The MT range from Yamaha is one of modern motorcycling’s great success stories. Starting with the 847cc three-cylinder MT-09 in late 2013, the new approach did away with the firm’s age-old detuned four-cylinder naked recipe, to create a set of affordable, exciting roadsters, popular with both new and experienced riders across the globe.
Although initially criticised for poor fuelling and crude suspension, the Street Triple-rivalling MT-09 paved the way for a roster of exciting new Yamaha nakeds, stretching from the CBT-friendly MT-125, to the middleweight MT-07 and up to the savage YZF-R1-derived MT-10
Still popular today, the range continues to thrive and has since spawned a number of variations, including the retro XSR700 and 900, as well as the touring-friendly Tracers.
Yamaha MT-125 (2014-on)
The smallest bike in the MT range, the 125 is designed primarily for new riders, often only possessing a CBT or A1 licence. Launched in 2014 and based heavily on the YZF-R125 sportsbike, the 14.7bhp naked is not only good looking, but handles and rides brilliantly.
Weighing just 138kg, it’s the ideal traffic-buster, with well-damped suspension and a powerful single radially-mounted front caliper giving new riders the perfect introduction to motorcycling.
What’s more, upside down 41mm forks, LED headlights and a slick LCD dash make it a machine to be proud of, perfect for showing off to your mates in the college carpark.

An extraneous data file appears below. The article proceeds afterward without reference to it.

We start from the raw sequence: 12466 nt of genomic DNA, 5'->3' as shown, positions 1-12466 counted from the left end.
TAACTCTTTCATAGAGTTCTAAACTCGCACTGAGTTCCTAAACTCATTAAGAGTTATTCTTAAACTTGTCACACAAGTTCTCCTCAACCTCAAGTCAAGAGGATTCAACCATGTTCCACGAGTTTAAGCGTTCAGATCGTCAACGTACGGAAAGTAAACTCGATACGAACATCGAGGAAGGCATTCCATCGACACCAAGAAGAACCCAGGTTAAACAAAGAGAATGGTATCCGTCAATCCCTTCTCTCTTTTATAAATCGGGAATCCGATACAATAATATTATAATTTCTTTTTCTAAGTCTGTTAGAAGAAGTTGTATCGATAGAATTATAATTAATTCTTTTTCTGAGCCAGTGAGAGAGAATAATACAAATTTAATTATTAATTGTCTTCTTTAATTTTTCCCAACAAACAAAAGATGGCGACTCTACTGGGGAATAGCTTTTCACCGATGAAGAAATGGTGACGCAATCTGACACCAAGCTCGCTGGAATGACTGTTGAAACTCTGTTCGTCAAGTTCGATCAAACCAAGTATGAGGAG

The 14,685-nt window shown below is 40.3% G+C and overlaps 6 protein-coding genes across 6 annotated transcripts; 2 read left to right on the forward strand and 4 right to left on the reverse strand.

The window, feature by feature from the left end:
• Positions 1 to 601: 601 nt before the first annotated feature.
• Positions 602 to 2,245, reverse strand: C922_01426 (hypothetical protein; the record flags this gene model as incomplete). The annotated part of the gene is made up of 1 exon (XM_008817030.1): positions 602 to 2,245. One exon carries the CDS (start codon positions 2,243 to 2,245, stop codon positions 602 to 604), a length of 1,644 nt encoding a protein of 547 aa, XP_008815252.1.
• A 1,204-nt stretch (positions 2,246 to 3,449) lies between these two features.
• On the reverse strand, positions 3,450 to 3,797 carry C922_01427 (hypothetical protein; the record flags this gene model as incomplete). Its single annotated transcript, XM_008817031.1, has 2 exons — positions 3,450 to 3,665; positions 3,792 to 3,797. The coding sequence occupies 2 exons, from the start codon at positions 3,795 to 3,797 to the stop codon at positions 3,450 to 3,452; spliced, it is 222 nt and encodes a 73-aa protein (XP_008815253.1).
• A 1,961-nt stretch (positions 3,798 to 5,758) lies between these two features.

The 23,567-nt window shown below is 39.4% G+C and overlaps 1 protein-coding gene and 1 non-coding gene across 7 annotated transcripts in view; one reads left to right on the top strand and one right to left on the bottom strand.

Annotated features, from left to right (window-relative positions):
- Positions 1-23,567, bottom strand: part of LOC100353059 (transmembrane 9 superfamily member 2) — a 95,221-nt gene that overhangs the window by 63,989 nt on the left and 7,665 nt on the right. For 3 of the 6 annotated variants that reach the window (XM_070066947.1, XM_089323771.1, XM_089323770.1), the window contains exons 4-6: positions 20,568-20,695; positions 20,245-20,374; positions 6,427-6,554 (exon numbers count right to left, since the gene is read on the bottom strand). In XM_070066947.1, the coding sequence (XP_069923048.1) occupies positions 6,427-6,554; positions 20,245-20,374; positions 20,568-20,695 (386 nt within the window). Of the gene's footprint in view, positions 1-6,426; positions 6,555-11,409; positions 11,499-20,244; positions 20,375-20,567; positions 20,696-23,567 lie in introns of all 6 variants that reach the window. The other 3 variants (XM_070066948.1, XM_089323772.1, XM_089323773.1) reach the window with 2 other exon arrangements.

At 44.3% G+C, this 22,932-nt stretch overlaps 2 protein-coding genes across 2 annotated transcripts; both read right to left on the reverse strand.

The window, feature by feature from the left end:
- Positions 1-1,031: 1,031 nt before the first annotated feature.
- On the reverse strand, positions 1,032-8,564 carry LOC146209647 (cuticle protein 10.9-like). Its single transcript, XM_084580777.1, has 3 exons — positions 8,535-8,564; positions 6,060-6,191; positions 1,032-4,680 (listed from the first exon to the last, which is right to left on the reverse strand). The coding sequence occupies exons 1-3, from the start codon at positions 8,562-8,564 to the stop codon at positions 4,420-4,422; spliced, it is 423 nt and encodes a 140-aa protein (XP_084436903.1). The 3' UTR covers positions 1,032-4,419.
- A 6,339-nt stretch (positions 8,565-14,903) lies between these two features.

Yamaha MT-125 rivals
The naked 125 market is currently saturated with quality choices from the most of the mainstream manufacturers. These include the Suzuki GSX-S125, Aprilia Tuono 125, Kawasaki Z125, KTM 125 Duke and Honda CB125R.
Full Yamaha MT-125 review
Yamaha MT-03 (2016-on)
Based on the first incarnation of the YZF-R3 sportsbike, the MT-03 arrived in 2016 and is designed for riders possessing an A2 licence.
Producing 41.4bhp from its 321cc parallel-twin engine, it’s a bike that confusingly shares its name with another Yamaha naked, which arrived in 2006 and used the single-cylinder lump out of the old XT660 trailie.
Unlike the older machine, the latest model offers more a free-revving package, perfect for an aggressive back road blast and scything through inner-city traffic. Well-damped and complete with contemporary styling, it’s the perfect stepping-stone for riders wanting to progress through the UK licencing structure.
Yamaha MT-03 rivals
Unlike the 125 above, the solely A2-focussed naked genre is far more sparsely populated, with rivals including the 2019-on Kawasaki Z400, newly-updated Honda CB500F and ever-popular KTM 390 Duke. Although other machines can be restricted to be compliant (including other models in Yamaha’s range), these bikes are specifically designed to target this audience.
Full Yamaha MT-03 reviews
Yamaha MT-07 (2014-on)
When the MT-07 burst onto the scene back in 2014, it was a revelation. Simple, cheap and unbelievably fun on either one or two wheels, it won MCN’s prestigious Bike Of The Year Award in the same year and proved that you didn’t need huge power to have a great time.
Updated for 2018, the 74bhp two-cylinder received an improved look and tweaks to the suspension, which was the main complaint to the first bike.
With an all-new preload and rebound adjustable rear shock, the spring rate went up by 11%. High-speed rebound damping also increased by 27% and high speed compression by 40%.